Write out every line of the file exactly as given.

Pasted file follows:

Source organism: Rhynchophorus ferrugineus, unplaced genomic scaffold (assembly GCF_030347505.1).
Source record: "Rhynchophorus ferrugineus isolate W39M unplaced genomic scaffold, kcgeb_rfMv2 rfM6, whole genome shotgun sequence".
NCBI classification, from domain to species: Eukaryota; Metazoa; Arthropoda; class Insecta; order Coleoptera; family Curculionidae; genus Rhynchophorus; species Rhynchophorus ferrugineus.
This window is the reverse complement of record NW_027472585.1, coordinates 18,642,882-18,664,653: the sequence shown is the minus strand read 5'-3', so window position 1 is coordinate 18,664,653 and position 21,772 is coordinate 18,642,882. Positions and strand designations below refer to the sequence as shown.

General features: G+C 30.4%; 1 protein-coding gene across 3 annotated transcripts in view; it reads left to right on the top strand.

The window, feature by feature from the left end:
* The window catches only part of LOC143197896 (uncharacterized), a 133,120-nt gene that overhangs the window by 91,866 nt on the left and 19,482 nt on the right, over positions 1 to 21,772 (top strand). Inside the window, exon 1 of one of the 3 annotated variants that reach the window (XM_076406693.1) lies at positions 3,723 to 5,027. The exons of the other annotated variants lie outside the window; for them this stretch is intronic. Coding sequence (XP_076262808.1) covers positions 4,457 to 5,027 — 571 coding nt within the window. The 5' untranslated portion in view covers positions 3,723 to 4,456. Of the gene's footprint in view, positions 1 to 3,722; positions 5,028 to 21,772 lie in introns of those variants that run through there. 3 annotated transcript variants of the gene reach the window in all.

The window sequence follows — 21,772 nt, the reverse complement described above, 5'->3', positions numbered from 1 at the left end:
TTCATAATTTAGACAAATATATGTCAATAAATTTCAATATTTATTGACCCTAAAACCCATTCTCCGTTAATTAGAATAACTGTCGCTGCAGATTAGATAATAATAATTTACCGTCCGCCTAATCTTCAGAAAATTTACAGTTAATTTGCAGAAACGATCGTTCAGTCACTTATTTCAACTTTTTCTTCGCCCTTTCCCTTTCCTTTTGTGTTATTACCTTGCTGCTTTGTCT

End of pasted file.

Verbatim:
Source organism: Rhynchophorus ferrugineus, unplaced genomic scaffold (assembly GCF_030347505.1).
Source record: "Rhynchophorus ferrugineus isolate W39M unplaced genomic scaffold, kcgeb_rfMv2 rfM6, whole genome shotgun sequence".
NCBI classification, from domain to species: Eukaryota; Metazoa; Arthropoda; class Insecta; order Coleoptera; family Curculionidae; genus Rhynchophorus; species Rhynchophorus ferrugineus.
This window is the reverse complement of record NW_027472585.1, coordinates 18,642,882-18,664,653: the sequence shown is the minus strand read 5'-3', so window position 1 is coordinate 18,664,653 and position 21,772 is coordinate 18,642,882. Positions and strand designations below refer to the sequence as shown.

General features: G+C 30.4%; 1 protein-coding gene across 3 annotated transcripts in view; it reads left to right on the top strand.

The window, feature by feature from the left end:
* The window catches only part of LOC143197896 (uncharacterized), a 133,120-nt gene that overhangs the window by 91,866 nt on the left and 19,482 nt on the right, over positions 1 to 21,772 (top strand). Inside the window, exon 1 of one of the 3 annotated variants that reach the window (XM_076406693.1) lies at positions 3,723 to 5,027. The exons of the other annotated variants lie outside the window; for them this stretch is intronic. Coding sequence (XP_076262808.1) covers positions 4,457 to 5,027 — 571 coding nt within the window. The 5' untranslated portion in view covers positions 3,723 to 4,456. Of the gene's footprint in view, positions 1 to 3,722; positions 5,028 to 21,772 lie in introns of those variants that run through there. 3 annotated transcript variants of the gene reach the window in all.

The window sequence follows — 21,772 nt, the reverse complement described above, 5'->3', positions numbered from 1 at the left end:
TTCATAATTTAGACAAATATATGTCAATAAATTTCAATATTTATTGACCCTAAAACCCATTCTCCGTTAATTAGAATAACTGTCGCTGCAGATTAGATAATAATAATTTACCGTCCGCCTAATCTTCAGAAAATTTACAGTTAATTTGCAGAAACGATCGTTCAGTCACTTATTTCAACTTTTTCTTCGCCCTTTCCCTTTCCTTTTGTGTTATTACCTTGCTGCTTTGTCT